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A Valediction: Forbidding Mourning


As virtuous men pass mildly away,

        And whisper to their souls to go,

Whilst some of their sad friends do say,

        The breath goes now, and some say, No:


So let us melt, and make no noise,

        No tear-floods, nor sigh-tempests move;

'Twere profanation of our joys

        To tell the laity our love.


Moving of the'earth brings harms and fears,

        Men reckon what it did, and meant;

But trepidation of the spheres,

        Though greater far, is innocent.


Dull sublunary lovers' love

        (Whose soul is sense) cannot admit

Absence, because it doth remove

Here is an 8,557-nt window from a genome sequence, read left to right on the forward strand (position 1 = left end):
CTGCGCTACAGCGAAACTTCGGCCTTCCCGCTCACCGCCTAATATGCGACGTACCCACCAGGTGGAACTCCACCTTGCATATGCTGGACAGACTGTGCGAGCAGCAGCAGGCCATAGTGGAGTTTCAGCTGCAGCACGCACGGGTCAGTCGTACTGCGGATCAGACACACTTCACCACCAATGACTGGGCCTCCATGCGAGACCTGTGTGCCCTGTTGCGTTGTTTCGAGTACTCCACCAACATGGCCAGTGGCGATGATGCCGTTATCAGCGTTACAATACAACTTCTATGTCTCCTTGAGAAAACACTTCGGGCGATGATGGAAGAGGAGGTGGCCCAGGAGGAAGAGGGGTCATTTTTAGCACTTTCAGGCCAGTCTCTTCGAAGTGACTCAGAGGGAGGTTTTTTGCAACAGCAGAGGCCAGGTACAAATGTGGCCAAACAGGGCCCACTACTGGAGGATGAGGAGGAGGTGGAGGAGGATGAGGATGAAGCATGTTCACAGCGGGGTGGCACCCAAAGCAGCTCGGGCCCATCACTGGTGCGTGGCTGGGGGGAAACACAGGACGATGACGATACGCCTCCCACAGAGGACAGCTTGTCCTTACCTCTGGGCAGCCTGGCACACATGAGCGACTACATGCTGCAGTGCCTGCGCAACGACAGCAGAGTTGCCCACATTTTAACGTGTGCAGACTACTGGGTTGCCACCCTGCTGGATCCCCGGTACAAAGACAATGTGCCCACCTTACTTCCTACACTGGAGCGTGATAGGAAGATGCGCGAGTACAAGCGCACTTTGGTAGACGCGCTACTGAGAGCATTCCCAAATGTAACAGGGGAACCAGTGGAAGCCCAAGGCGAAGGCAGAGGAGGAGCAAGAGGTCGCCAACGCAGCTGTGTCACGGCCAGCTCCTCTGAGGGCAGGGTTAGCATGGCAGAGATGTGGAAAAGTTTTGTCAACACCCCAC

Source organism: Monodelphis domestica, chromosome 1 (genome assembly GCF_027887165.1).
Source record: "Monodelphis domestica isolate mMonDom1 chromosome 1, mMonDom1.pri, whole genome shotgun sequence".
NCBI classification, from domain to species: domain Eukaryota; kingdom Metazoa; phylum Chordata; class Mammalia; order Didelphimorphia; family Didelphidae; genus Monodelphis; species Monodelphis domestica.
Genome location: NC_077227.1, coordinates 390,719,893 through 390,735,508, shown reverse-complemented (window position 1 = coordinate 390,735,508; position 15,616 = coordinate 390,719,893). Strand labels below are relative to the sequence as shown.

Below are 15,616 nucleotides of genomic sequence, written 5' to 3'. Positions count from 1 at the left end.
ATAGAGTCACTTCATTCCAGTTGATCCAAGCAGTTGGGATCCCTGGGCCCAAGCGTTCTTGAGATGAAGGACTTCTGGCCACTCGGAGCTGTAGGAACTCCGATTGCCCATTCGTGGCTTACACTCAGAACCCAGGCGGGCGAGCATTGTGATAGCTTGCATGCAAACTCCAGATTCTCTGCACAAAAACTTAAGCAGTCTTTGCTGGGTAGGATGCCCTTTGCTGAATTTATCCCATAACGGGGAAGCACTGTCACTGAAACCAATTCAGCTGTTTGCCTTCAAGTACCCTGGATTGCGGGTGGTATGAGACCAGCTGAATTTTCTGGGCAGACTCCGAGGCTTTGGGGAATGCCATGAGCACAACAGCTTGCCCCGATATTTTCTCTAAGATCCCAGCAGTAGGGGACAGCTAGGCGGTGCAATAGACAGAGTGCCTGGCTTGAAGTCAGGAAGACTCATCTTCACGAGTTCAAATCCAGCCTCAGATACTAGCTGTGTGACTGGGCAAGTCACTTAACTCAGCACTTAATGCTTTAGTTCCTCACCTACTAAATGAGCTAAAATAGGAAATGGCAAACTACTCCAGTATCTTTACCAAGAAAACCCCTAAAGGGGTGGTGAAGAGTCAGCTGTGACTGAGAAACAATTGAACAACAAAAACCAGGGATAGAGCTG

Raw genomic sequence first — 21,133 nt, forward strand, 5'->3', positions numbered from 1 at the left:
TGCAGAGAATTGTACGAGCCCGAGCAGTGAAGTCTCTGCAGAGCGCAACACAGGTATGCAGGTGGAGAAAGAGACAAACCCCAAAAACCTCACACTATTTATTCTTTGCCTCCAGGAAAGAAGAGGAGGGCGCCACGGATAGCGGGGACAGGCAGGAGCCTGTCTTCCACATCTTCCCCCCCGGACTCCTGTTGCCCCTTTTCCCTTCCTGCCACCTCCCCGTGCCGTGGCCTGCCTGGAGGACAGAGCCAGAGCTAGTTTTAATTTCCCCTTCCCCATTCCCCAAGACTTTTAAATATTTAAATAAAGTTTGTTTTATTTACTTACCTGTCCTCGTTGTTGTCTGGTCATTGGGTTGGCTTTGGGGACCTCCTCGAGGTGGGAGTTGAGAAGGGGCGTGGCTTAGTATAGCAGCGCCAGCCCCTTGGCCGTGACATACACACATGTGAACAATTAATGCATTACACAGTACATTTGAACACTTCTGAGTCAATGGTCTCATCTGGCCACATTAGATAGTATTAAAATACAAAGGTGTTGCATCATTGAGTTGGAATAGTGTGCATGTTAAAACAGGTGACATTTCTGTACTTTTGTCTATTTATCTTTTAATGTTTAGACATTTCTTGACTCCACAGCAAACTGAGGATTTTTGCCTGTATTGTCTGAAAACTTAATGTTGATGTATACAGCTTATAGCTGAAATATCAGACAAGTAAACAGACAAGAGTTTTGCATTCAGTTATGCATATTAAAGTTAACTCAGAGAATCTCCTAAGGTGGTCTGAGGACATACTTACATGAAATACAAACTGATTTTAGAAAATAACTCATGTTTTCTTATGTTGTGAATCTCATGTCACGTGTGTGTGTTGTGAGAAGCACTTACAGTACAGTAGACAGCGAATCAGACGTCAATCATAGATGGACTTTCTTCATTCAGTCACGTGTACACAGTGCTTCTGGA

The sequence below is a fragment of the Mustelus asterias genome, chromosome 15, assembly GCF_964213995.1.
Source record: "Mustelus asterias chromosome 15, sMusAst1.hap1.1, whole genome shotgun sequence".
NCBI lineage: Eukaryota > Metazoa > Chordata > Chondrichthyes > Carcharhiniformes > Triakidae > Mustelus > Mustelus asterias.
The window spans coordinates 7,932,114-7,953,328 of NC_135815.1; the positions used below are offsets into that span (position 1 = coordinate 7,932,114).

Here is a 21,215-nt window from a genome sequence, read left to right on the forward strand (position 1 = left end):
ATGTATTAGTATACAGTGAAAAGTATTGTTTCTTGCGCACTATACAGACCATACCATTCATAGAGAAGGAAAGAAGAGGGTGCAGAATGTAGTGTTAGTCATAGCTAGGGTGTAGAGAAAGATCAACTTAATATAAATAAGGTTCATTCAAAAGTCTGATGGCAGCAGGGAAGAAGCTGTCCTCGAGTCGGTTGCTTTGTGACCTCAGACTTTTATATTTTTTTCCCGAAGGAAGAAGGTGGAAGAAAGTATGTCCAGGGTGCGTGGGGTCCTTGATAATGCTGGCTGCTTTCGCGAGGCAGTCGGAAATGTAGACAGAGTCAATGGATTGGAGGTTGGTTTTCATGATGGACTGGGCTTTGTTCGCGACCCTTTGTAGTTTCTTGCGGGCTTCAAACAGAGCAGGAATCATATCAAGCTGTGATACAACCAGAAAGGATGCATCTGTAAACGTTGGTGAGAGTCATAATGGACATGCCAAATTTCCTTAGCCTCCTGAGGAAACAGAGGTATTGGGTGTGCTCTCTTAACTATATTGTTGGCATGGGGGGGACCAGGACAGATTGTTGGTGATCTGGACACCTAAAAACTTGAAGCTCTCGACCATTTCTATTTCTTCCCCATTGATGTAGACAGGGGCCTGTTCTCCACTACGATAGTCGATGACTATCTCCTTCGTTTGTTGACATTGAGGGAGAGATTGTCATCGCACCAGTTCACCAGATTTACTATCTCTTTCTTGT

Those things which elemented it.


But we by a love so much refined

        That ourselves know not what it is,

Inter-assurèd of the mind,

        Care less eyes, lips and hands to miss.


Our two souls therefore, which are one,

        Though I must go, endure not yet

A breach, but an expansion,

        Like gold to airy thinness beat.


If they be two, they are two so

        As stiff twin compasses are two;

Thy soul, the fix'd food, makes no show

        To move, but doth, if the'other do.


And though it in the centre sit,

        Yet, when the other far doth roam,

It leans, and hearkens after it,

        And grows erect, as that comes home.


Such wilt thou be to me, who must,

        Like the'other foot, obliquely run;

Thy firmness makes my circle just,

        And makes me end where I begun.


                                        John Donne


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